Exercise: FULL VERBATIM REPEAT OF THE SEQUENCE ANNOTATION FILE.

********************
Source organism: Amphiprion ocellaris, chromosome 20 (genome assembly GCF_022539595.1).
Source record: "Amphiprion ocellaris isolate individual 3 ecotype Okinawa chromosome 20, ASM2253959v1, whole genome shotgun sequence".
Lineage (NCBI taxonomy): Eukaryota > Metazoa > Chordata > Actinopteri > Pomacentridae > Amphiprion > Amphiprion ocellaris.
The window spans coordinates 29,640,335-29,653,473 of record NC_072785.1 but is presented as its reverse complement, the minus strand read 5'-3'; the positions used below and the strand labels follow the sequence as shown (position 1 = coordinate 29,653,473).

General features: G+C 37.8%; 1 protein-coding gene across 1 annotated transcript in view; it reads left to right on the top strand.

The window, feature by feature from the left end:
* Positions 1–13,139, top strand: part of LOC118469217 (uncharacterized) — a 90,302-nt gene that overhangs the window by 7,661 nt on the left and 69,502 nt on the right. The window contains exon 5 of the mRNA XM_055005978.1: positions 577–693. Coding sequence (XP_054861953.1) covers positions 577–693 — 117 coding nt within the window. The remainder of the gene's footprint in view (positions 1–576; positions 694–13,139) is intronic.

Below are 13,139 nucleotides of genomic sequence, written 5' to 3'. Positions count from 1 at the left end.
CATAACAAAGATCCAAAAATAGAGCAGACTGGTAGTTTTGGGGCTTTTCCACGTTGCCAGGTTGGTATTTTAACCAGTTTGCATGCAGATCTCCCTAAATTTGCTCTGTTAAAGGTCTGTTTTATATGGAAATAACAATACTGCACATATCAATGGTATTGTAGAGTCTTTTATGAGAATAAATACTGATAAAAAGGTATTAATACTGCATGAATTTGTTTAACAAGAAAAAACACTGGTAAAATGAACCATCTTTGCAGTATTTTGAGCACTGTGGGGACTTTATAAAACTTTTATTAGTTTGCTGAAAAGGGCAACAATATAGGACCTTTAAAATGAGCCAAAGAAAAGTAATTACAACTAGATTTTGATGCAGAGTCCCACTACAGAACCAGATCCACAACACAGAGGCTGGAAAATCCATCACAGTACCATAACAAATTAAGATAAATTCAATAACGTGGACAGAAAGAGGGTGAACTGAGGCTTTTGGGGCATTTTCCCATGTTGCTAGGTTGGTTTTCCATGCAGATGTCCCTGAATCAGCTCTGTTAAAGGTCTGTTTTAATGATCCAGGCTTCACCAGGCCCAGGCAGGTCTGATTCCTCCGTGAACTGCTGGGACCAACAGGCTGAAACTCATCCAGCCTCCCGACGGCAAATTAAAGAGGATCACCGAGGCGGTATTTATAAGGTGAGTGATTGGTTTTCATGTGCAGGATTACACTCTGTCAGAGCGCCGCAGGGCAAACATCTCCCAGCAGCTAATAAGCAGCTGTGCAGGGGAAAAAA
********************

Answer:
Source organism: Amphiprion ocellaris, chromosome 20 (genome assembly GCF_022539595.1).
Source record: "Amphiprion ocellaris isolate individual 3 ecotype Okinawa chromosome 20, ASM2253959v1, whole genome shotgun sequence".
Lineage (NCBI taxonomy): Eukaryota > Metazoa > Chordata > Actinopteri > Pomacentridae > Amphiprion > Amphiprion ocellaris.
The window spans coordinates 29,640,335-29,653,473 of record NC_072785.1 but is presented as its reverse complement, the minus strand read 5'-3'; the positions used below and the strand labels follow the sequence as shown (position 1 = coordinate 29,653,473).

General features: G+C 37.8%; 1 protein-coding gene across 1 annotated transcript in view; it reads left to right on the top strand.

The window, feature by feature from the left end:
* Positions 1–13,139, top strand: part of LOC118469217 (uncharacterized) — a 90,302-nt gene that overhangs the window by 7,661 nt on the left and 69,502 nt on the right. The window contains exon 5 of the mRNA XM_055005978.1: positions 577–693. Coding sequence (XP_054861953.1) covers positions 577–693 — 117 coding nt within the window. The remainder of the gene's footprint in view (positions 1–576; positions 694–13,139) is intronic.

Below are 13,139 nucleotides of genomic sequence, written 5' to 3'. Positions count from 1 at the left end.
CATAACAAAGATCCAAAAATAGAGCAGACTGGTAGTTTTGGGGCTTTTCCACGTTGCCAGGTTGGTATTTTAACCAGTTTGCATGCAGATCTCCCTAAATTTGCTCTGTTAAAGGTCTGTTTTATATGGAAATAACAATACTGCACATATCAATGGTATTGTAGAGTCTTTTATGAGAATAAATACTGATAAAAAGGTATTAATACTGCATGAATTTGTTTAACAAGAAAAAACACTGGTAAAATGAACCATCTTTGCAGTATTTTGAGCACTGTGGGGACTTTATAAAACTTTTATTAGTTTGCTGAAAAGGGCAACAATATAGGACCTTTAAAATGAGCCAAAGAAAAGTAATTACAACTAGATTTTGATGCAGAGTCCCACTACAGAACCAGATCCACAACACAGAGGCTGGAAAATCCATCACAGTACCATAACAAATTAAGATAAATTCAATAACGTGGACAGAAAGAGGGTGAACTGAGGCTTTTGGGGCATTTTCCCATGTTGCTAGGTTGGTTTTCCATGCAGATGTCCCTGAATCAGCTCTGTTAAAGGTCTGTTTTAATGATCCAGGCTTCACCAGGCCCAGGCAGGTCTGATTCCTCCGTGAACTGCTGGGACCAACAGGCTGAAACTCATCCAGCCTCCCGACGGCAAATTAAAGAGGATCACCGAGGCGGTATTTATAAGGTGAGTGATTGGTTTTCATGTGCAGGATTACACTCTGTCAGAGCGCCGCAGGGCAAACATCTCCCAGCAGCTAATAAGCAGCTGTGCAGGGGAAAAAA